Abduction refers to a motion that pulls a structure or part away from the midline of the body. In the case of fingers and toes, it refers to spreading the digits apart, away from the centerline of the hand or foot. Abduction of the wrist is also called radial deviation.[13] For example, raising the arms up, such as when tightrope-walking, is an example of abduction at the shoulder.[11] When the legs are splayed at the hip, such as a star jump or doing a split, the legs are abducted at the hip.[3]

Adduction refers to a motion that pulls a structure or part toward the midline of the body, or towards the midline of a limb. In the case of fingers and toes, it refers to bringing the digits together, towards the centerline of the hand or foot. Adduction of the wrist is also called ulnar deviation. For example, dropping the arms to the sides, or bringing the knees together, are examples of adduction.[13]

Elevation and depression[edit]

The terms elevation and depression refer to movement above and below the horizontal. They derive from the Latin terms with the same meaning[c]

Elevation refers to movement in a superior direction.[16] For example, shrugging is an example of elevation of the scapula. [17]

Depression refers to movement in an inferior direction, the opposite of elevation.[18]

Rotation[edit]

Rotation of body parts is referred to as internal or external, referring to rotation towards or away from the center of the body.[19]

Internal rotation (or medial rotation) refers to rotation towards the axis of the body.[19] For example, pointing the feet to face each other, or when the arms are turned so that the palms face the back of the body, are examples of internal rotation. [20]

External rotation (or lateral rotation) refers to rotation away from the center of the body.[19] For example, rotation of the feet or arms in the opposite direction to that above is an example of external rotation. [20]

Other[edit]

  • Anterograde and Retrograde flow, refers to movement of blood or other fluids in a normal (anterograde) or abnormal (retrograde) direction.[21]
  • Circumduction refers to a conical movement of a body part, such as a ball-and-socket joint or the eye. Circumduction is a combination of flexion, extension, adduction and abduction. Circumduction can be best performed at ball and socket joints, such as the hip and shoulder, but may also be performed by other parts of the body such as fingers, hands, feet, and head.[22] For example, circumduction occurs when spinning the arm when performing a serve in tennis or bowling a cricket ball. [23]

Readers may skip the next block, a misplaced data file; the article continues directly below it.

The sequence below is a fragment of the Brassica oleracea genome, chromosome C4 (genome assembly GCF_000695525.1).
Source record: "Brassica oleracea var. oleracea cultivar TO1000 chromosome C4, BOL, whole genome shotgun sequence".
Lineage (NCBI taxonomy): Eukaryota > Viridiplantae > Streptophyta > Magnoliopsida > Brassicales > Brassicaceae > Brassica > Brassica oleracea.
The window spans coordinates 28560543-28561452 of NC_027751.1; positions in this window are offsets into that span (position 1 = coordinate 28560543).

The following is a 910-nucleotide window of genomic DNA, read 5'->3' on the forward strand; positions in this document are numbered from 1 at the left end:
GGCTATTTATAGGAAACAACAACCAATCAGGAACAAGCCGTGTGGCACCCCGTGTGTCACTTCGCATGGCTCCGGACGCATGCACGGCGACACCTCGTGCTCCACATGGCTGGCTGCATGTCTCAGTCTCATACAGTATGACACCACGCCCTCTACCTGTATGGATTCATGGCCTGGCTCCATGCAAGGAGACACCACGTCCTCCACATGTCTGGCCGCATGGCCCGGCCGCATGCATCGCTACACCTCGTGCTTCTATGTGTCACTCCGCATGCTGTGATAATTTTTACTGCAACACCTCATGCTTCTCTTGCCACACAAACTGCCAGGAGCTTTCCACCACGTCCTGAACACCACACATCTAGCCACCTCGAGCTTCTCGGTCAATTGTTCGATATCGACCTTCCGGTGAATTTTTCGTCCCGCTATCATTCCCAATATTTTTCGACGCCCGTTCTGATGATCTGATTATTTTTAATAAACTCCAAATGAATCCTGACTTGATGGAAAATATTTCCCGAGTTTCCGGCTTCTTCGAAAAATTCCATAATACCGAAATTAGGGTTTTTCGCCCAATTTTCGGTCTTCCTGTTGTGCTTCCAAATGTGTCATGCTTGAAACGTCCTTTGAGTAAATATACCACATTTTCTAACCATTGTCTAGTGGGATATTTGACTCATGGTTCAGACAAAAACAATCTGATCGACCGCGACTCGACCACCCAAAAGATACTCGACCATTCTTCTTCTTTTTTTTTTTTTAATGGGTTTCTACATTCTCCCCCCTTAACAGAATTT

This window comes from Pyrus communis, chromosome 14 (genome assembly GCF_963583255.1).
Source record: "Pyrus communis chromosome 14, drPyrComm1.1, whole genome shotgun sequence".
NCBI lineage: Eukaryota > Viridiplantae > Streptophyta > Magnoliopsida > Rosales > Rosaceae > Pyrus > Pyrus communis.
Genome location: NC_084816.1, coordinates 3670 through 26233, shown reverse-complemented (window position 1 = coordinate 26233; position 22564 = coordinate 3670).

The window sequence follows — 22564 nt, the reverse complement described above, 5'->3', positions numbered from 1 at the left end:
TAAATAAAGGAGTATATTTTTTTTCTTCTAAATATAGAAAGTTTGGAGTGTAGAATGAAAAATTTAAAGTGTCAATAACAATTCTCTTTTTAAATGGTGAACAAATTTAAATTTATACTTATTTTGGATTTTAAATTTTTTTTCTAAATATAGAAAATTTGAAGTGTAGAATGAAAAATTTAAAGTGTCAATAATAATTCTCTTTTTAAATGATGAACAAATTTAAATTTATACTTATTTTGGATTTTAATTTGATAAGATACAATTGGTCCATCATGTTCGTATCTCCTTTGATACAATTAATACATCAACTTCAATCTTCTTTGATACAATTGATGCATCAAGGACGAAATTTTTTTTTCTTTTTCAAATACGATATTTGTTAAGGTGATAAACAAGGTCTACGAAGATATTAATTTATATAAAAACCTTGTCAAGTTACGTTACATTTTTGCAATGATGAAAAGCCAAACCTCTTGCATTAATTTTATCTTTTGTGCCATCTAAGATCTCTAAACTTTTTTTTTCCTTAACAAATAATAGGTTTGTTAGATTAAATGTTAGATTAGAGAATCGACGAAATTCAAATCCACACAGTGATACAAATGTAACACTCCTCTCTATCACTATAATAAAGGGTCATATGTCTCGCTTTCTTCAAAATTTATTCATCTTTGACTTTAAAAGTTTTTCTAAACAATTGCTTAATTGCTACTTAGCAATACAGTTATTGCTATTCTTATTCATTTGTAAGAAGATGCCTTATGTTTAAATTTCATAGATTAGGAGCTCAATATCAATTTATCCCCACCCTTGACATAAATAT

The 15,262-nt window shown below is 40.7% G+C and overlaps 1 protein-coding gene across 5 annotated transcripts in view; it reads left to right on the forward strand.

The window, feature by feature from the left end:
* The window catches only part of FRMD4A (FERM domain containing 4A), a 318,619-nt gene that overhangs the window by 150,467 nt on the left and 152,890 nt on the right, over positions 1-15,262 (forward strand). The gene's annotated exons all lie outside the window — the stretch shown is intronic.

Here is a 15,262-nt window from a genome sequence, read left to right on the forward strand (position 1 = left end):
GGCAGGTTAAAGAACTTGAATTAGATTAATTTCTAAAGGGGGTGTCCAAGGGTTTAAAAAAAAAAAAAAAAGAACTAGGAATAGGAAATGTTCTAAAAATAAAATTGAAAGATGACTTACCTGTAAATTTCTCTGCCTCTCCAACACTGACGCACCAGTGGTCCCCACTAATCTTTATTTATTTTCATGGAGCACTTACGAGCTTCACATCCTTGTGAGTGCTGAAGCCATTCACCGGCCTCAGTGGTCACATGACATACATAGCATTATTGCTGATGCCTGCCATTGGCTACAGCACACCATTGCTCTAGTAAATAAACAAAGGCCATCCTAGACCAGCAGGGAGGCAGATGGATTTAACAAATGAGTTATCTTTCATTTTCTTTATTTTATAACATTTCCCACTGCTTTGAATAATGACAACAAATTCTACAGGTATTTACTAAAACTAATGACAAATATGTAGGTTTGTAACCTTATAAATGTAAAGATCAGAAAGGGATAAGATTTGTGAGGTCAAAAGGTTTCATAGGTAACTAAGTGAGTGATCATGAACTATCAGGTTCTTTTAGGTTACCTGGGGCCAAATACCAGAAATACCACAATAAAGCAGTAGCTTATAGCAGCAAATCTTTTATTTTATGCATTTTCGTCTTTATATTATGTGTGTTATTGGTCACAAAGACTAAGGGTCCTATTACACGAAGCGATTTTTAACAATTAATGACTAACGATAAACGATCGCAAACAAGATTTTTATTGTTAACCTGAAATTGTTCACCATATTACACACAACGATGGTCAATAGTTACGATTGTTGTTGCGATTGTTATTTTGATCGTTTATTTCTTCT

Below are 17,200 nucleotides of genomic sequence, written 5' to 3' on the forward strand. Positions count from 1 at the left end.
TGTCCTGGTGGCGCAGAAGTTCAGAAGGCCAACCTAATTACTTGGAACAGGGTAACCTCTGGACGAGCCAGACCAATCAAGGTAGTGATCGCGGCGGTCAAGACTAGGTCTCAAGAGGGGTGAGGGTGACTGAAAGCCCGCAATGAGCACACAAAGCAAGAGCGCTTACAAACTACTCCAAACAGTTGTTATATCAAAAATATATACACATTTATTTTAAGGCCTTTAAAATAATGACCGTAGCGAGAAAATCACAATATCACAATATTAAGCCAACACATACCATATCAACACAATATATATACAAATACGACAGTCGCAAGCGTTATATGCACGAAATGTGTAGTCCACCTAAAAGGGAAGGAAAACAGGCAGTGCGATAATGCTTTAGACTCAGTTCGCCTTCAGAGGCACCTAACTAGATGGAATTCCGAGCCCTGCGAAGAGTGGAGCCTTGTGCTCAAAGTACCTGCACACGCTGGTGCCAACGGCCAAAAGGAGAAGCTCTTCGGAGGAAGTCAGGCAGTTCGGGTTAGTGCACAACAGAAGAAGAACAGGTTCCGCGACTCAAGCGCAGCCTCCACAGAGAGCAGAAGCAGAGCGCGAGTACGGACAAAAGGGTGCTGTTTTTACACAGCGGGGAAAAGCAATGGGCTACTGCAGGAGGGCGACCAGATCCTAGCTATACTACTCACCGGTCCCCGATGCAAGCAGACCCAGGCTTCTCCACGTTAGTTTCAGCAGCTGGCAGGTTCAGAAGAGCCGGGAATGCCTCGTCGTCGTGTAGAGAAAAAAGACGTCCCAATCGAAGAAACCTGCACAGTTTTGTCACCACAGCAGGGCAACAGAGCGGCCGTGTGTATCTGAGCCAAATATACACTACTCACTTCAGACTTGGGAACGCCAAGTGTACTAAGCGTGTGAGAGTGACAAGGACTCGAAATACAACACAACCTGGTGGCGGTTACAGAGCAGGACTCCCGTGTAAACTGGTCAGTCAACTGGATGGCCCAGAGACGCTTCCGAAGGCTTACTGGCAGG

• Reduction refers to a motion returning a bone to its original state,[24] such as a shoulder reduction following shoulder dislocation, or reduction of a hernia.

Special motion[edit]

Special motions of the hands and feet[edit]

Flexion and extension of the foot[edit]

Dorsiflexion and plantarflexion refers to extension or flexion of the foot at the ankle. These terms refer to flexion between the foot and the body's dorsal surface, considered the front of the leg, and flexion between the foot and the body's plantar surface, considered the back of the leg.[25] These terms are used to resolve confusion, as technically extension of the joint refers to dorsiflexion, which could be considered counter-intuitive as the motion reduces the angle between the foot and the leg. [26]

Dorsiflexion where the toes are brought closer to the shin. This decreases the angle between the dorsum of the foot and the leg.[27] For example, when walking on the heels the ankle is described as dorsiflexion.[26]

Plantarflexion is the movement which decreases the angle between the sole of the foot and the back of the leg. For example, the movement when depressing a car pedal or standing on the tiptoes can be described as plantarflexion.[26]

Flexion and extension of the hand[edit]

Palmarflexion and dorsiflexion refer to movement of the flexion (palmarflexion) or extension (dorsiflexion) of the hand at the wrist.[28] These terms refer to flexion between the hand and the body's dorsal surface, which is the back of the arm, and flexion between the hand and the body's plantar surface, which in anatomical position is considered the anterior side of the arm.[25] The direction of terms are opposite to those in the foot because of embryological rotation of the limbs in opposite directions.[10]

Palmarflexion refers to decreasing the angle between the palm and the anterior forearm.[28]

Dorsiflexion refers to extension at the wrist joint. This brings the hand closer to the dorsum of the body.[28]

Pronation and supination[edit]

Pronation and supination refer to rotation of the forearm or foot so that in the anatomical position the palm or sole is facing anteriorly (supination) or posteriorly (pronation).[29]

Pronation at the forearm is a rotational movement where the hand and upper arm are turned inwards. Pronation of the foot refers to turning of the foot outwards, so that weight is borne on the medial part of the foot.[30]